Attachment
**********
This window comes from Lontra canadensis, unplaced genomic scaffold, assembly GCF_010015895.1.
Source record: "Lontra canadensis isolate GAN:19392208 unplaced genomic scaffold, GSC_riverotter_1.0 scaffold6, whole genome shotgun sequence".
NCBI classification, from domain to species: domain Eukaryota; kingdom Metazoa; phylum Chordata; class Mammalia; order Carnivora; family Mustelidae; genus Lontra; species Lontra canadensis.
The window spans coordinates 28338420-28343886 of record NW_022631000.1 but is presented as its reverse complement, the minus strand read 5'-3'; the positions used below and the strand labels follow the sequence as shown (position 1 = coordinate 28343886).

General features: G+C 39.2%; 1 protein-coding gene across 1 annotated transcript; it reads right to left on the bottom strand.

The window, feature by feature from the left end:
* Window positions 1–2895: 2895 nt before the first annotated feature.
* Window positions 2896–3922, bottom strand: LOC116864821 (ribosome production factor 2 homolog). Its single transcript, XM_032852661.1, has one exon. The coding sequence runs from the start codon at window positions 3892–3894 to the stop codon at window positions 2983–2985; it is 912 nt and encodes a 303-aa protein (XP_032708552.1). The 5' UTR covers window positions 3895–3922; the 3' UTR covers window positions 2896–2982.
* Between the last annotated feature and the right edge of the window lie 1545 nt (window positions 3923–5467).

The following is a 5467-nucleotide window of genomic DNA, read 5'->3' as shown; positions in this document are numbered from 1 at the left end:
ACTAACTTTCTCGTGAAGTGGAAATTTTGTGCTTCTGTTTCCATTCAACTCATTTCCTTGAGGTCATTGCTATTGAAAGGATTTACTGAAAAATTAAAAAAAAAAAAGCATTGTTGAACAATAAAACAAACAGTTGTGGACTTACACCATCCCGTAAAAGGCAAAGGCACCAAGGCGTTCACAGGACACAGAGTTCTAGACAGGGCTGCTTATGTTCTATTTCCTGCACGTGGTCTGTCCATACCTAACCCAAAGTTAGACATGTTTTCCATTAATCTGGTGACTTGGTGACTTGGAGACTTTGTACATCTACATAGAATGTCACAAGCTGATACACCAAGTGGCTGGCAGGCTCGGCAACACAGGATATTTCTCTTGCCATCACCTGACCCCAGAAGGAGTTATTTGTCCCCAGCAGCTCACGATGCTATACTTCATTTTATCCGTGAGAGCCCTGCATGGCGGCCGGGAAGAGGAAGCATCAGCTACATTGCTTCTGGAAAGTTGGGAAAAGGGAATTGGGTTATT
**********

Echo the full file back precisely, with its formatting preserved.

This window comes from Lontra canadensis, unplaced genomic scaffold, assembly GCF_010015895.1.
Source record: "Lontra canadensis isolate GAN:19392208 unplaced genomic scaffold, GSC_riverotter_1.0 scaffold6, whole genome shotgun sequence".
NCBI classification, from domain to species: domain Eukaryota; kingdom Metazoa; phylum Chordata; class Mammalia; order Carnivora; family Mustelidae; genus Lontra; species Lontra canadensis.
The window spans coordinates 28338420-28343886 of record NW_022631000.1 but is presented as its reverse complement, the minus strand read 5'-3'; the positions used below and the strand labels follow the sequence as shown (position 1 = coordinate 28343886).

General features: G+C 39.2%; 1 protein-coding gene across 1 annotated transcript; it reads right to left on the bottom strand.

The window, feature by feature from the left end:
* Window positions 1–2895: 2895 nt before the first annotated feature.
* Window positions 2896–3922, bottom strand: LOC116864821 (ribosome production factor 2 homolog). Its single transcript, XM_032852661.1, has one exon. The coding sequence runs from the start codon at window positions 3892–3894 to the stop codon at window positions 2983–2985; it is 912 nt and encodes a 303-aa protein (XP_032708552.1). The 5' UTR covers window positions 3895–3922; the 3' UTR covers window positions 2896–2982.
* Between the last annotated feature and the right edge of the window lie 1545 nt (window positions 3923–5467).

The following is a 5467-nucleotide window of genomic DNA, read 5'->3' as shown; positions in this document are numbered from 1 at the left end:
ACTAACTTTCTCGTGAAGTGGAAATTTTGTGCTTCTGTTTCCATTCAACTCATTTCCTTGAGGTCATTGCTATTGAAAGGATTTACTGAAAAATTAAAAAAAAAAAAGCATTGTTGAACAATAAAACAAACAGTTGTGGACTTACACCATCCCGTAAAAGGCAAAGGCACCAAGGCGTTCACAGGACACAGAGTTCTAGACAGGGCTGCTTATGTTCTATTTCCTGCACGTGGTCTGTCCATACCTAACCCAAAGTTAGACATGTTTTCCATTAATCTGGTGACTTGGTGACTTGGAGACTTTGTACATCTACATAGAATGTCACAAGCTGATACACCAAGTGGCTGGCAGGCTCGGCAACACAGGATATTTCTCTTGCCATCACCTGACCCCAGAAGGAGTTATTTGTCCCCAGCAGCTCACGATGCTATACTTCATTTTATCCGTGAGAGCCCTGCATGGCGGCCGGGAAGAGGAAGCATCAGCTACATTGCTTCTGGAAAGTTGGGAAAAGGGAATTGGGTTATT